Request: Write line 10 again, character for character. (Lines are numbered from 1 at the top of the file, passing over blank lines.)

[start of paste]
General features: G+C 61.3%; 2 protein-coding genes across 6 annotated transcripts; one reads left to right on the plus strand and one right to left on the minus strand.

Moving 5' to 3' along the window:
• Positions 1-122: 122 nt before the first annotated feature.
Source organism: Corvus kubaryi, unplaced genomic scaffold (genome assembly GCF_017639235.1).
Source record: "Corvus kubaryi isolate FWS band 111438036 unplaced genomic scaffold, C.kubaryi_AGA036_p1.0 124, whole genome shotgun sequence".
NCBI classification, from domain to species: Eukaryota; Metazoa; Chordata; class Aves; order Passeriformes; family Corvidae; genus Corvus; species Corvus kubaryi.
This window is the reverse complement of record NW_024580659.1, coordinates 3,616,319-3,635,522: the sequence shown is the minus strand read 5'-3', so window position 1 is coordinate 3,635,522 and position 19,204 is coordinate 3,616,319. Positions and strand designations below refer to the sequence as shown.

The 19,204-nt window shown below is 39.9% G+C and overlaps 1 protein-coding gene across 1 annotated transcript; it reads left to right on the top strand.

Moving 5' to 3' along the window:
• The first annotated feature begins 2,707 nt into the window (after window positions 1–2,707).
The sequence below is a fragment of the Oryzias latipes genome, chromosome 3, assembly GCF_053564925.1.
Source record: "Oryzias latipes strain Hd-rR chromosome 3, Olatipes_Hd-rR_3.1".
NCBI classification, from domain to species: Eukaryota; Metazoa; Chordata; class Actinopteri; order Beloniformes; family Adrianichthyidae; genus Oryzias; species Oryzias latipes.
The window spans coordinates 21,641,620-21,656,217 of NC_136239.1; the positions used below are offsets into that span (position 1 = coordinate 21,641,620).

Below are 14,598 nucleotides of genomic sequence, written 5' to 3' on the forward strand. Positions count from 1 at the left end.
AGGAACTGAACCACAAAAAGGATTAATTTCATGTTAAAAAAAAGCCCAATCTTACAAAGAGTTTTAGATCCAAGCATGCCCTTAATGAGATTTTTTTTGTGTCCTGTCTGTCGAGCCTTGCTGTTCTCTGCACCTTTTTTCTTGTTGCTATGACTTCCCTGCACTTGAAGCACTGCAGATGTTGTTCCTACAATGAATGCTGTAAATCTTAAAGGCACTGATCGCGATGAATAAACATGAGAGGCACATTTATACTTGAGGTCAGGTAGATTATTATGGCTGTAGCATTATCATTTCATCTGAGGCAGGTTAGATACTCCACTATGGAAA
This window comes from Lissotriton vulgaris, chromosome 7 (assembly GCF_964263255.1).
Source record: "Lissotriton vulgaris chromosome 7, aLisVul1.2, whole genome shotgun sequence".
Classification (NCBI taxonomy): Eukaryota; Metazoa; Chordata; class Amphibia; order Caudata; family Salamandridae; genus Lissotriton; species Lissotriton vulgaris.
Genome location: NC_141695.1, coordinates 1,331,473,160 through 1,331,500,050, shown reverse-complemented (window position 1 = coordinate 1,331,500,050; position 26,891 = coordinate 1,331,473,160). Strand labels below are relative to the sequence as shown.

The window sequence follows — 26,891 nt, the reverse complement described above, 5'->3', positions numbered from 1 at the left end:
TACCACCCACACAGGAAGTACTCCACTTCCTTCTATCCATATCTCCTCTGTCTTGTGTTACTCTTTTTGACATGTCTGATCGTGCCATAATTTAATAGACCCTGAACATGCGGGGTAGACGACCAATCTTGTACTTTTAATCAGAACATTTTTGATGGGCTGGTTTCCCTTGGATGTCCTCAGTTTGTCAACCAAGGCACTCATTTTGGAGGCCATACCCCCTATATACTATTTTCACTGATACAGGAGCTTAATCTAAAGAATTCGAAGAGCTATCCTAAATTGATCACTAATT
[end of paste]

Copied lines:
• The first annotated feature begins 2,707 nt into the window (after window positions 1–2,707).